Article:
Performing Surgery With a Chainsaw

Rep. Ken Peterson (R-Billings) presented his bill to address croneyism to the House State Administration committee last Thursday. HB145 would “Require resignation of legislative seat prior to taking government job”. Rep. Peterson introduced the legislation in response to the current administration’s liberal policy of – or policy of liberally – appointing or hiring sitting legislators to executive positions in the administrative branch. He’s probably correct in calling that an unconstitutional infringement on the separation of powers between the branches of government. His response, however, was akin to using an elephant gun to take out a flea on a donkey’s butt.

HB145, as written and introduced, prohibits any federal, state, or local government employee or contractor from being a legislator. As the testimony during the hearing pointed out, that would impact at least 16 members of the current legislature. Even his fellow republicans on the committee could clearly see the flaws in the bill; some of them valiantly offering to assist him in amending the bill.

In the interests of public service, let me offer the following:

Amend the bill to read: “An Act Prohibiting a sitting member of the Montana House or Senate from seeking or accepting an exempt or non-exempt position in either the executive or judicial branches or on any compensated advisory board of any state executive or judicial agency during the legislator’s term of office…” and then make the rest of the language reflect that specific change.

Rep. Peterson is a lawyer, not a doctor, but he ought to be able to come up with a proposal that addresses the issue – elected officials rewarding “friendly” legislators with cushy state jobs – without killing the patient in the process. HB145 in its present form is botched surgery at best; legislative malpractice at a minimum.

4 thoughts on “Performing Surgery With a Chainsaw

  1. Thanks, Steve. Actually the current bill is a waste of time, effort, and paper. Peterson should be ashamed of himself for that piece of crap. It was embarrassing to listen to the hearing.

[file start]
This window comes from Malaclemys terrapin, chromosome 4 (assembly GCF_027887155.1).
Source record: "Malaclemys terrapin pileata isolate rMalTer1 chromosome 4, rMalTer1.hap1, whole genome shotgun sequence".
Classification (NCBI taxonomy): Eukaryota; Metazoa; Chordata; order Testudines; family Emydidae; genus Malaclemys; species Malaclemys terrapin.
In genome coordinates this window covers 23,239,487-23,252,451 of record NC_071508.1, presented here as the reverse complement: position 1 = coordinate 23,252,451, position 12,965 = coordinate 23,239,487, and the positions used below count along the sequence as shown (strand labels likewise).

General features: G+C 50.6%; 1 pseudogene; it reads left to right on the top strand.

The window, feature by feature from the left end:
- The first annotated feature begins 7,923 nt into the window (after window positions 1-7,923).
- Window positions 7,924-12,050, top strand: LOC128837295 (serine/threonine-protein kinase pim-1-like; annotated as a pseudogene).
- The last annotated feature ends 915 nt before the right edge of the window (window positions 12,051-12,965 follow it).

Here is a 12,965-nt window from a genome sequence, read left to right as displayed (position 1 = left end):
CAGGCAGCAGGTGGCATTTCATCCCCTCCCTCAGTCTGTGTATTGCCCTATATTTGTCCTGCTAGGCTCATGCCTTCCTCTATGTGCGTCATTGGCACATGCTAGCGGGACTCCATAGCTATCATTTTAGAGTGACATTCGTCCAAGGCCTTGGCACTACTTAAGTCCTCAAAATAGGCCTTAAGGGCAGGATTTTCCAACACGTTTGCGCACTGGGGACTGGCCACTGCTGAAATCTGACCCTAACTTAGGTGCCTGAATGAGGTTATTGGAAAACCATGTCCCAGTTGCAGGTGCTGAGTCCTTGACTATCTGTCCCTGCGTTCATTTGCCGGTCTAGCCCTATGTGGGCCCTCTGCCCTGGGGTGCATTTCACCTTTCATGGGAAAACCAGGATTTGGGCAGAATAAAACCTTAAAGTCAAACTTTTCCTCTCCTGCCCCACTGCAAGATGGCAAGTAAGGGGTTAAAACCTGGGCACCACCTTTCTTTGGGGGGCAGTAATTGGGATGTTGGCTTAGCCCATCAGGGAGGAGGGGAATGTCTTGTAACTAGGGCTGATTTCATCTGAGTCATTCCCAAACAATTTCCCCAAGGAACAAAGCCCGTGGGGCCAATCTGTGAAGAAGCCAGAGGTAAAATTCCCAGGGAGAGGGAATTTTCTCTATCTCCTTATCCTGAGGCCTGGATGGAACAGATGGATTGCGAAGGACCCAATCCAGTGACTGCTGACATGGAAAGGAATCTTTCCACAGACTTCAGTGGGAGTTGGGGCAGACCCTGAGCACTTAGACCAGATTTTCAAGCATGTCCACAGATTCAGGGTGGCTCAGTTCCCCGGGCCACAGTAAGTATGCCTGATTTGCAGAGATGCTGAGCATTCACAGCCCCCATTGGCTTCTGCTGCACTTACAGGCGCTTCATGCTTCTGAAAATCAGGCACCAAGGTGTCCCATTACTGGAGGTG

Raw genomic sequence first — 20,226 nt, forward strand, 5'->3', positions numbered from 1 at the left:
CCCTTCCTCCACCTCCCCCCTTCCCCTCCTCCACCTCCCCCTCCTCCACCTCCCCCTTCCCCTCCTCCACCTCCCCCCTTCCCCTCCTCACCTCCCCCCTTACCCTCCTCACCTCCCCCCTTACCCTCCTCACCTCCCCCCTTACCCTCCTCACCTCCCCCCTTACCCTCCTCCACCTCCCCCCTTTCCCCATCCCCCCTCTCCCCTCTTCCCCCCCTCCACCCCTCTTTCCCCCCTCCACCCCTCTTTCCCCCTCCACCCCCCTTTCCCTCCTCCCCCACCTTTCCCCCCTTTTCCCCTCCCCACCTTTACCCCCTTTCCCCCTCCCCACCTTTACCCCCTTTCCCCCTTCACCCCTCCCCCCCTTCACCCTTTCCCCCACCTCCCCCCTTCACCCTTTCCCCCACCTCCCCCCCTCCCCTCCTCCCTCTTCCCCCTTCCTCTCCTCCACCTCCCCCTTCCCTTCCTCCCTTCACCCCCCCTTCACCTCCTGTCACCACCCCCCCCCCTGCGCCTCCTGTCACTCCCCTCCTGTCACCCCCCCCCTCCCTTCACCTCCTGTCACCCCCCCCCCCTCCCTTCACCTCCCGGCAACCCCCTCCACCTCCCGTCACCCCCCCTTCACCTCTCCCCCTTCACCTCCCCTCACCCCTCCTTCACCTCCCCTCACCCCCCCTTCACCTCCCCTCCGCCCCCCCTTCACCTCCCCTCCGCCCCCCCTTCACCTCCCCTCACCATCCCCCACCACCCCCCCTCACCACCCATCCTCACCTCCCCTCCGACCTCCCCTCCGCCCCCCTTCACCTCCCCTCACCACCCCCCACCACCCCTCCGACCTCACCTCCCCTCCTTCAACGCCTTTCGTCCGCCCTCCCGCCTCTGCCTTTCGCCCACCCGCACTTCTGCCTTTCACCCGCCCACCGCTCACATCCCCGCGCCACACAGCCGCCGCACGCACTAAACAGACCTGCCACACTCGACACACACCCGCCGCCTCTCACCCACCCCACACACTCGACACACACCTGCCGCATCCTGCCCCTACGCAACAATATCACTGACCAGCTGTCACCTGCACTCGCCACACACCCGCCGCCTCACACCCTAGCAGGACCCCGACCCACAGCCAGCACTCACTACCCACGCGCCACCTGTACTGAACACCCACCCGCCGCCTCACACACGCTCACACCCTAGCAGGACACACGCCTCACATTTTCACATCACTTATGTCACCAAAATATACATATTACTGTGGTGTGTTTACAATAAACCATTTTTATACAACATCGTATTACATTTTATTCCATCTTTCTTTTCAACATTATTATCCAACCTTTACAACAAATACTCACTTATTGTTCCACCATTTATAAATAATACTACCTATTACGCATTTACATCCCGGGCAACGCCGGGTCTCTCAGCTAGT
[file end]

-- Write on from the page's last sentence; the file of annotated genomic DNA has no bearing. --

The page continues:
2. Peterson’s bills leave much to be desired this session. HB 33 makes it criminal to drive with any drug or drug metabolite in your system. Exceptions are made for those using legally prescribed drugs though- as it that makes them safer drivers? I cannot even imagine the sort of chaos enforcing this law would create. Essentially poppy seed muffins would be illegal- for as long as they were detectable in bloodstream or urine. And someone who smoked some marijuana weeks ago? They could now be driving under the influence, weeks after using the drug.

    While I’m no fan of illegal drugs- I’m no fan of legal ones either- this sort of law is invasive and illogical. Plenty of non-prescription drugs cause impairment as well and there is no field test for suspected drugs. The most impairing factor of all, I believe; is sleep deprivation.

    While I believe impaired driving is a horrible problem in Montana, creating more laws to arrest more people for DUI seems silly when every day we read about yet another driver charged with their 13th DUI…. yet they are not in prison. Hmmm.

  3. I’ve watched Peterson for two sessions now and cannot believe he actually went to grade school, let alone law school. I wonder by how much his legislative income exceeds his income from practicing law? I don’t mean to be snarky or to speak ill of a fellow Republican, but – wow- this guy says some of the most illogical, incomprehensible drivel I’ve ever heard.

    I guess, in a citizen legislature, it’s comforting to know that the congenitally stupid are also well-representated.

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